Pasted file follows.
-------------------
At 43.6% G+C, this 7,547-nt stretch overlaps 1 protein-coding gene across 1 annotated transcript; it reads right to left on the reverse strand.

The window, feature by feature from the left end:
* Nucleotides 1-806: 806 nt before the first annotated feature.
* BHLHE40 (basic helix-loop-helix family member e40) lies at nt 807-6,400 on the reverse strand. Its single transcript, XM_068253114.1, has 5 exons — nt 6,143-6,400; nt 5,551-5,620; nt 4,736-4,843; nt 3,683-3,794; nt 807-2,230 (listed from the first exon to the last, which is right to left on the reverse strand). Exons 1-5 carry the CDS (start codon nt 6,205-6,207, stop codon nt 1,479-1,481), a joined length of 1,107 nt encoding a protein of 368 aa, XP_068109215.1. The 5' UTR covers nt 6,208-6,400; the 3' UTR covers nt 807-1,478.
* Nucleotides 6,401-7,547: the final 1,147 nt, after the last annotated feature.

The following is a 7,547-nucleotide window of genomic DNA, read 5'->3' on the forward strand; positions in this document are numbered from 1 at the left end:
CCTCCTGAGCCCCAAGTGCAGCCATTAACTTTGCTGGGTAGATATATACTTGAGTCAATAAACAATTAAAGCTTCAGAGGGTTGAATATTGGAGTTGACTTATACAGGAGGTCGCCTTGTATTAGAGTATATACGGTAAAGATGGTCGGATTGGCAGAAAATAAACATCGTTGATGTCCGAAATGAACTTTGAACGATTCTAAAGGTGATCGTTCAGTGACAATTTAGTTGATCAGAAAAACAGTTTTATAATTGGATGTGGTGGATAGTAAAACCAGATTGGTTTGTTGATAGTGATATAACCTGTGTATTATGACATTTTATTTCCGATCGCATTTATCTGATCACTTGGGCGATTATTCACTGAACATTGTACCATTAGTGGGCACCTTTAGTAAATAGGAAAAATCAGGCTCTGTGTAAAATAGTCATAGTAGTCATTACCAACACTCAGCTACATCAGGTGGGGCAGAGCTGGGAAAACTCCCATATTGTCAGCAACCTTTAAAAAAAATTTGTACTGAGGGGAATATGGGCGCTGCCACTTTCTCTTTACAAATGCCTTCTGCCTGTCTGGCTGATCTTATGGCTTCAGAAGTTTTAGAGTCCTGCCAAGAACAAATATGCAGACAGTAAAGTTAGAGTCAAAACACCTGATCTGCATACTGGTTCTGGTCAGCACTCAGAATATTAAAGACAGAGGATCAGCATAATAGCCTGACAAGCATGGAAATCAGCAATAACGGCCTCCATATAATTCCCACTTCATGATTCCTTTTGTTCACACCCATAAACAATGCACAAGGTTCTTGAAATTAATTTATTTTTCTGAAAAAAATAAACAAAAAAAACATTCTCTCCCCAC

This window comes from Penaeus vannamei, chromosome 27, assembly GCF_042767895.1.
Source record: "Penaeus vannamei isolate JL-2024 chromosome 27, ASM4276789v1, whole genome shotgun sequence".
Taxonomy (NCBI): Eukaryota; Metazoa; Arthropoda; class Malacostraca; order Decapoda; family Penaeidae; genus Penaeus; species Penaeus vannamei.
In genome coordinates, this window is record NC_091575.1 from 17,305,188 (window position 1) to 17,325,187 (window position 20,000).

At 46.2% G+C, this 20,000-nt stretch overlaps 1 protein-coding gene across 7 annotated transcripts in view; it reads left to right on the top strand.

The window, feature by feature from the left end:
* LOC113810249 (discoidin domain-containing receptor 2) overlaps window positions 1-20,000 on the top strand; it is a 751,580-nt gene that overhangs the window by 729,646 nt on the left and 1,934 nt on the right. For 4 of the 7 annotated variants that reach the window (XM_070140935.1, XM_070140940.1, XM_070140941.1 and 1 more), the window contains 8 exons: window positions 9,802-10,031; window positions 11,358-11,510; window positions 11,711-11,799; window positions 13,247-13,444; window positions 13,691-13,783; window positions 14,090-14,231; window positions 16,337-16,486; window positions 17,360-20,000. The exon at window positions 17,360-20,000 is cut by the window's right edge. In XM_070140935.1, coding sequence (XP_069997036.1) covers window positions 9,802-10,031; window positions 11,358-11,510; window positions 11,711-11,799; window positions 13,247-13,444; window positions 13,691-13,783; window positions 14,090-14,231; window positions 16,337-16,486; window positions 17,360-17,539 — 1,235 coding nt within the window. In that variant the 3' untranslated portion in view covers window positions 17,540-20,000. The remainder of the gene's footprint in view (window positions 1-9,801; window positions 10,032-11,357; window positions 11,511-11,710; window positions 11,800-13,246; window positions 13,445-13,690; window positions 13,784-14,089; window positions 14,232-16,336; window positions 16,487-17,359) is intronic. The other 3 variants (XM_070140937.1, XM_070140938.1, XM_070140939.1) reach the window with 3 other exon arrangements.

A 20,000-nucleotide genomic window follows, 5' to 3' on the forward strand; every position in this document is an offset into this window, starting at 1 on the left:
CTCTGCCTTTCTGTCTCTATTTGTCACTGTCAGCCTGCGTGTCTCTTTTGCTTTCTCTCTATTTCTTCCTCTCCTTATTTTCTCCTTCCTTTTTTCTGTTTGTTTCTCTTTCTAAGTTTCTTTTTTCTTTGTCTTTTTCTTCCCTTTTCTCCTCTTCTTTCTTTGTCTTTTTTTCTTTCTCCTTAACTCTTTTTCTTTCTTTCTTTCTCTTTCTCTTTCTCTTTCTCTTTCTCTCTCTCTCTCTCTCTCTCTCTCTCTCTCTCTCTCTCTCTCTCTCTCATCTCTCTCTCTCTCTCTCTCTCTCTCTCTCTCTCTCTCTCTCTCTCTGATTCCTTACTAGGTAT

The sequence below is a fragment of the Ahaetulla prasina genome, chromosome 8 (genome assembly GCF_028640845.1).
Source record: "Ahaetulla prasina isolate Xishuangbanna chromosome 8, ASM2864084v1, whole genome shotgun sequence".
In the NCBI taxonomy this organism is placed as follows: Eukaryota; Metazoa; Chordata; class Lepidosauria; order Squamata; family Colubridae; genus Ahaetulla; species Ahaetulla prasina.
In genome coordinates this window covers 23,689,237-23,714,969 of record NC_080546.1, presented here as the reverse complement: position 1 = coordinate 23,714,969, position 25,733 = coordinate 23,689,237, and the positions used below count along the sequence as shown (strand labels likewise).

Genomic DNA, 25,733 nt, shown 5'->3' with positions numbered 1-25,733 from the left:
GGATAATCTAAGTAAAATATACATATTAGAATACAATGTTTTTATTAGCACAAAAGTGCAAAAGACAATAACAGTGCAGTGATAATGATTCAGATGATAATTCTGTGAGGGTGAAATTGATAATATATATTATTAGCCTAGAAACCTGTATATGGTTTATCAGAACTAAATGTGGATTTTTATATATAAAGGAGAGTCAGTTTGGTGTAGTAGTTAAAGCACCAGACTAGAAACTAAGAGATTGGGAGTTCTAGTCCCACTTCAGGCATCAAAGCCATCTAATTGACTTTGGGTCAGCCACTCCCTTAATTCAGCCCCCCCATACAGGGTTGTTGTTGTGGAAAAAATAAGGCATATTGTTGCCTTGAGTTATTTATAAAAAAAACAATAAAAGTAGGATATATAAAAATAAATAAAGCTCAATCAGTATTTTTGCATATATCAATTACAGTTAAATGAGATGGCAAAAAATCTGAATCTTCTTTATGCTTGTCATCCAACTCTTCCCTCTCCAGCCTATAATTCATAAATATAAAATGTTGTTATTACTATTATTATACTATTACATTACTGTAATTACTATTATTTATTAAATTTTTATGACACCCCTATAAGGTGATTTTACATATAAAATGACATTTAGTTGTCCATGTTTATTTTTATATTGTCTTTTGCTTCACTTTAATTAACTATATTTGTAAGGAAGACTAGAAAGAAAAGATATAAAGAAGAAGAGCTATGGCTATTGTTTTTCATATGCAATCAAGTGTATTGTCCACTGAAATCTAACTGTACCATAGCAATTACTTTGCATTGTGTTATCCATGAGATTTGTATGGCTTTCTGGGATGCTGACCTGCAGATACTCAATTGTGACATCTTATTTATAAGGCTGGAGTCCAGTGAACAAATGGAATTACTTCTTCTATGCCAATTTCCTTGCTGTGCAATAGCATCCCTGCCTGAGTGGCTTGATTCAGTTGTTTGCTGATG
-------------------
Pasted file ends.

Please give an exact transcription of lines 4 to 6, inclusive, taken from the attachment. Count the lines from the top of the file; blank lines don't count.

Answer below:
* BHLHE40 (basic helix-loop-helix family member e40) lies at nt 807-6,400 on the reverse strand. Its single transcript, XM_068253114.1, has 5 exons — nt 6,143-6,400; nt 5,551-5,620; nt 4,736-4,843; nt 3,683-3,794; nt 807-2,230 (listed from the first exon to the last, which is right to left on the reverse strand). Exons 1-5 carry the CDS (start codon nt 6,205-6,207, stop codon nt 1,479-1,481), a joined length of 1,107 nt encoding a protein of 368 aa, XP_068109215.1. The 5' UTR covers nt 6,208-6,400; the 3' UTR covers nt 807-1,478.
* Nucleotides 6,401-7,547: the final 1,147 nt, after the last annotated feature.

The following is a 7,547-nucleotide window of genomic DNA, read 5'->3' on the forward strand; positions in this document are numbered from 1 at the left end: